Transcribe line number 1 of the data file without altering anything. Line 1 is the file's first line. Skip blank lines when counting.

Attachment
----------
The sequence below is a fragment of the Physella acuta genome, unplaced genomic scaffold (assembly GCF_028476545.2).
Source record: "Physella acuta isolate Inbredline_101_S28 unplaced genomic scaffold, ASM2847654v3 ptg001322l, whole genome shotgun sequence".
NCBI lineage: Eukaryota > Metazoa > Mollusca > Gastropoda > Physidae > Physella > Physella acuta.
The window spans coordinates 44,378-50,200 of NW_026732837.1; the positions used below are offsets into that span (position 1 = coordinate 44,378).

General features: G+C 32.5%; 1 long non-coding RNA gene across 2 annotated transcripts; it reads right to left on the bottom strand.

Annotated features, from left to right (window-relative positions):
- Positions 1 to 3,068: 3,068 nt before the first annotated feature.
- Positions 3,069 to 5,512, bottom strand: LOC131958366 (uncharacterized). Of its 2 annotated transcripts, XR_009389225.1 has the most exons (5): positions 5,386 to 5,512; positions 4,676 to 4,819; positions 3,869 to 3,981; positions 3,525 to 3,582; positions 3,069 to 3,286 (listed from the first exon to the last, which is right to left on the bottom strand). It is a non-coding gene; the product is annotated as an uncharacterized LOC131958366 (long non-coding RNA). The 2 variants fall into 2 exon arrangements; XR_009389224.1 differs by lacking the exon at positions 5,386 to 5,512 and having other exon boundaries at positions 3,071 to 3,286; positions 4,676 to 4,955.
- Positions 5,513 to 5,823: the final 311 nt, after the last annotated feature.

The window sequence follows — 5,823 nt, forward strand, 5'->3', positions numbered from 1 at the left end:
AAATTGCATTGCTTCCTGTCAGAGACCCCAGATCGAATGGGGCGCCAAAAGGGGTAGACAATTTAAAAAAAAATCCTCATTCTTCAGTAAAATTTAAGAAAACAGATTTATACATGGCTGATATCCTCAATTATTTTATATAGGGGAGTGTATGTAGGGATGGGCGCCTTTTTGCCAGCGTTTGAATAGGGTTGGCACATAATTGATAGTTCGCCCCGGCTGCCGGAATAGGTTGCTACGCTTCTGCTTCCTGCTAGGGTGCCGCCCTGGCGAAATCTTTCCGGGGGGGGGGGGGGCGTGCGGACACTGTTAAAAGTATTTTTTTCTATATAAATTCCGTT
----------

The sequence below is a fragment of the Physella acuta genome, unplaced genomic scaffold (assembly GCF_028476545.2).